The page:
You can't choose a favourite Beck album. I've tried many times and failed as many. The man defines mainstream eclecticism. Mellow Gold was Beck's breakthrough album, and although less famous than the follow-up 'Odelay' (a true groundbreaking album), it was the album that had contained a song that defined a generation. From the opening slide guitar riff that was born through an hour of jamming on his guitar with a friend recording, followed by the hip-hop drum beat that the said friend later added, the instant appeal of 'Loser' is still relevant today. Despite the fact that Beck reluctantly became the voice of a pubescent stereotyped generation, you can't deny that this was a great song. The fact that this was one of the first songs Beck ever wrote, and certainly the first he ever rapped on ("Soy un perdedor, I'm a loser baby" was a line born from his embarrassment at his own rapping) just adds to the resume.
There's more to this album than 'Loser' though. Knowing what Beck went on to produce, it's interesting to hear the earlier incarnations of his interpretation of the genres he later went on to utilise. 'Pay No Mind' arrives as a welcome, mellow acoustic tune, already ruining any listeners attempt at putting a label on albums style. 'Mountain Dew Rock' follows on in the hook-heavy acoustic affair, like "Nitemare Hippy Girl", with a big sing-along chorus. It's at this point that the album takes another unexpected turn. It's hard to describe 'Whiskeyclone'. Each individual part of the song is pretty weak. A downbeat vocal line, a bizarre guitar part, with many vocal harmonies, you just couldn't imagine it working. However, this form of alchemy is what Beck is most famous for.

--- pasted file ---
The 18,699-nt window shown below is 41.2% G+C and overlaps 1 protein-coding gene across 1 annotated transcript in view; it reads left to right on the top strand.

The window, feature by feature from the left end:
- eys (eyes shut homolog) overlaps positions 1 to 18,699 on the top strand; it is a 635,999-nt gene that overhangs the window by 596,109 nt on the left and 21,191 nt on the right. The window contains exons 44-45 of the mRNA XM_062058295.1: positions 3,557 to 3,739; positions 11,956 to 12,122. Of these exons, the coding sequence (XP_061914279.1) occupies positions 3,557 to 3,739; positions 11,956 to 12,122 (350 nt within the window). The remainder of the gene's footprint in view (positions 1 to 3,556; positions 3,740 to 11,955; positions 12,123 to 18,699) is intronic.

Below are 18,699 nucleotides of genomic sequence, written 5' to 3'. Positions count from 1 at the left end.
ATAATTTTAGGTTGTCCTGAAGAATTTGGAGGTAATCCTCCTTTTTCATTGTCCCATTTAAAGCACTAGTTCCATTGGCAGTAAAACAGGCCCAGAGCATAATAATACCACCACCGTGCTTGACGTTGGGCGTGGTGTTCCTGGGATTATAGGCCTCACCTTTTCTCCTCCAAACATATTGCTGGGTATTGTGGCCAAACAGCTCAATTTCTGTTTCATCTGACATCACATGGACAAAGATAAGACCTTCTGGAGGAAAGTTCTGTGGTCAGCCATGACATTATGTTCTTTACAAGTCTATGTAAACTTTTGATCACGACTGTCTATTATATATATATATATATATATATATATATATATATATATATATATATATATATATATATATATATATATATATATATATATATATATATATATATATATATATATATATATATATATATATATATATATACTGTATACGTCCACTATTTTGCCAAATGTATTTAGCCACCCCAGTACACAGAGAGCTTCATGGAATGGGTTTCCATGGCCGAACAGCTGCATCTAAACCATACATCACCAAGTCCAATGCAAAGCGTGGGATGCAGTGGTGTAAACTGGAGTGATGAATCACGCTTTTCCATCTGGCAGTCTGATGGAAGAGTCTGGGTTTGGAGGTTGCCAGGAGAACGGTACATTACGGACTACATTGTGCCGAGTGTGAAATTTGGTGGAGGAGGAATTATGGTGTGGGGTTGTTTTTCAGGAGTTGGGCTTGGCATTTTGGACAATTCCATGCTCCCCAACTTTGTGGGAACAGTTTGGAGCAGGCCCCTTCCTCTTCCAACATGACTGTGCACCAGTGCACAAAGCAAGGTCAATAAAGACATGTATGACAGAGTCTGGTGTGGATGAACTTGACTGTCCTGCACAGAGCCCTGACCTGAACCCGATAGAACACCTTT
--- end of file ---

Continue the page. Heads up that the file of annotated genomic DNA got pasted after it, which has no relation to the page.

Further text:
Read more ›
Comment Was this review helpful to you? Yes No Sending feedback...
Thank you for your feedback. If this review is inappropriate, please let us know.
Sorry, we failed to record your vote. Please try again
By ma0sm on 2 Oct. 2003
Format: Vinyl
You can't choose a favourite Beck album. I've tried many times and failed as many. The man defines mainstream eclecticism. Mellow Gold was Beck's breakthrough album, and although less famous than the follow-up 'Odelay' (a true groundbreaking album), it was the album that had contained a song that defined a generation. From the opening slide guitar riff that was born through an hour of jamming on his guitar with a friend recording, followed by the hip-hop drum beat that the said friend later added, the instant appeal of 'Loser' is still relevant today. Despite the fact that Beck reluctantly became the voice of a pubescent stereotyped generation, you can't deny that this was a great song. The fact that this was one of the first songs Beck ever wrote, and certainly the first he ever rapped on ("Soy un perdedor, I'm a loser baby" was a line born from his embarrassment at his own rapping) just adds to the resume.
There's more to this album than 'Loser' though. Knowing what Beck went on to produce, it's interesting to hear the earlier incarnations of his interpretation of the genres he later went on to utilise. 'Pay No Mind' arrives as a welcome, mellow acoustic tune, already ruining any listeners attempt at putting a label on albums style. 'Mountain Dew Rock' follows on in the hook-heavy acoustic affair, like "Nitemare Hippy Girl", with a big sing-along chorus. It's at this point that the album takes another unexpected turn. It's hard to describe 'Whiskeyclone'. Each individual part of the song is pretty weak. A downbeat vocal line, a bizarre guitar part, with many vocal harmonies, you just couldn't imagine it working. However, this form of alchemy is what Beck is most famous for.
Read more ›
Comment Was this review helpful to you? Yes No Sending feedback...
Thank you for your feedback. If this review is inappropriate, please let us know.
Sorry, we failed to record your vote. Please try again